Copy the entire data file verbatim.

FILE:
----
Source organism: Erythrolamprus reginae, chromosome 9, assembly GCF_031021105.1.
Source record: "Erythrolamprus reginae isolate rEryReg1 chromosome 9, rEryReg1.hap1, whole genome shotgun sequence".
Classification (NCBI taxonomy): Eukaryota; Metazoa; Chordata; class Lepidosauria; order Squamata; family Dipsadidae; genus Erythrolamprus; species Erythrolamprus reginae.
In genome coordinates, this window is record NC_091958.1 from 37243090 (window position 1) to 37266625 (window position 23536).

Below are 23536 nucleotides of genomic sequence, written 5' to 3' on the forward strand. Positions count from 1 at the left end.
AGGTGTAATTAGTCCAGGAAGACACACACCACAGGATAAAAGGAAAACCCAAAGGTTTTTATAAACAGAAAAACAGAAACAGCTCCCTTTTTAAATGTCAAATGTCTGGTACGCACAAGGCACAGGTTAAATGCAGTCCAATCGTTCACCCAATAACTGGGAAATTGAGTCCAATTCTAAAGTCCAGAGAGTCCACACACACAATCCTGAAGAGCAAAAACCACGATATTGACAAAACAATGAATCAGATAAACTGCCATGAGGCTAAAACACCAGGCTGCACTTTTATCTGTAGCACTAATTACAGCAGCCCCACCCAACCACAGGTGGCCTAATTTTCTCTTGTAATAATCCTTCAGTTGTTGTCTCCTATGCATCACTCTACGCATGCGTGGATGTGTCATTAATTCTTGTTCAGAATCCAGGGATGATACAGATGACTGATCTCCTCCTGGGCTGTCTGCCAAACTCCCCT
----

Source organism: Erythrolamprus reginae, chromosome 9, assembly GCF_031021105.1.
Source record: "Erythrolamprus reginae isolate rEryReg1 chromosome 9, rEryReg1.hap1, whole genome shotgun sequence".
Classification (NCBI taxonomy): Eukaryota; Metazoa; Chordata; class Lepidosauria; order Squamata; family Dipsadidae; genus Erythrolamprus; species Erythrolamprus reginae.
In genome coordinates, this window is record NC_091958.1 from 37243090 (window position 1) to 37266625 (window position 23536).

Below are 23536 nucleotides of genomic sequence, written 5' to 3' on the forward strand. Positions count from 1 at the left end.
AGGTGTAATTAGTCCAGGAAGACACACACCACAGGATAAAAGGAAAACCCAAAGGTTTTTATAAACAGAAAAACAGAAACAGCTCCCTTTTTAAATGTCAAATGTCTGGTACGCACAAGGCACAGGTTAAATGCAGTCCAATCGTTCACCCAATAACTGGGAAATTGAGTCCAATTCTAAAGTCCAGAGAGTCCACACACACAATCCTGAAGAGCAAAAACCACGATATTGACAAAACAATGAATCAGATAAACTGCCATGAGGCTAAAACACCAGGCTGCACTTTTATCTGTAGCACTAATTACAGCAGCCCCACCCAACCACAGGTGGCCTAATTTTCTCTTGTAATAATCCTTCAGTTGTTGTCTCCTATGCATCACTCTACGCATGCGTGGATGTGTCATTAATTCTTGTTCAGAATCCAGGGATGATACAGATGACTGATCTCCTCCTGGGCTGTCTGCCAAACTCCCCT